Date of Award


Degree Type


Degree Name

Doctor of Philosophy


Computer Engineering

Major Professor

Hairong Qi

Committee Members

Jens Gregor, Mark Dean, Russell Zaretzki


Cross domain recognition extracts knowledge from one domain to recognize samples from another domain of interest. The key to solving problems under this umbrella is to find out the latent connections between different domains. In this dissertation, three different cross domain recognition problems are studied by exploiting the relationships between different domains explicitly according to the specific real problems.

First, the problem of cross view action recognition is studied. The same action might seem quite different when observed from different viewpoints. Thus, how to use the training samples from a given camera view and perform recognition in another new view is the key point. In this work, reconstructable paths between different views are built to mirror labeled actions from one source view into one another target view for learning an adaptable classifier. The path learning takes advantage of the joint dictionary learning techniques with exploiting hidden information in the seemingly useless samples, making the recognition performance robust and effective.

Second, the problem of person re-identification is studied, which tries to match pedestrian images in non-overlapping camera views based on appearance features. In this work, we propose to learn a random kernel forest to discriminatively assign a specific distance metric to each pair of local patches from the two images in matching. The forest is composed by multiple decision trees, which are designed to partition the overall space of local patch-pairs into substantial subspaces, where a simple but effective local metric kernel can be defined to minimize the distance of true matches.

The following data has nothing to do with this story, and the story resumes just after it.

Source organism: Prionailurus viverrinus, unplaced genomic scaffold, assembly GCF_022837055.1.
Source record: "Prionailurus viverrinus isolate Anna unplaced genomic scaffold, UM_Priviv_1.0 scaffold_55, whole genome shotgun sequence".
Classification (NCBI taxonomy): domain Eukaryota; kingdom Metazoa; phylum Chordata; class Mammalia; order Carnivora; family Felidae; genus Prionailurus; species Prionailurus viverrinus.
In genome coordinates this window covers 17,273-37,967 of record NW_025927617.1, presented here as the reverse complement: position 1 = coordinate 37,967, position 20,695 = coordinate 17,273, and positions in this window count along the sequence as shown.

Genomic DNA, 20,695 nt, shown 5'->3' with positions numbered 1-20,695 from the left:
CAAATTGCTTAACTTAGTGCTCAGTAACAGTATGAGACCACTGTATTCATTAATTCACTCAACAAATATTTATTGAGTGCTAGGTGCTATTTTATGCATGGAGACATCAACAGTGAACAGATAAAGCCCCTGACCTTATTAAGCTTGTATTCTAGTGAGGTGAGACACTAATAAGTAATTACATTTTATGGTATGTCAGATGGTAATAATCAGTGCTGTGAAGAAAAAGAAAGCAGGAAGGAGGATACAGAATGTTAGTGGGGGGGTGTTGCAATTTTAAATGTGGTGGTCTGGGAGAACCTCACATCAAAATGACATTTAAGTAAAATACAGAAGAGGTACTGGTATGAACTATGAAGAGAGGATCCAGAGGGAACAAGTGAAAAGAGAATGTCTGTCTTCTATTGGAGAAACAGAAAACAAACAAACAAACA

Third, the problem of multi-event detection and recognition in smart grid is studied. The signal of multi-event might not be a straightforward combination of some single-event signals because of the correlation among devices. In this work, a concept of ``root-pattern'' is proposed that can be extracted from a collection of single-event signals, but also transferable to analyse the constituent components of multi-cascading-event signals based on an over-complete dictionary, which is designed according to the ``root-patterns'' with temporal information subtly embedded.

The correctness and effectiveness of the proposed approaches have been evaluated by extensive experiments.

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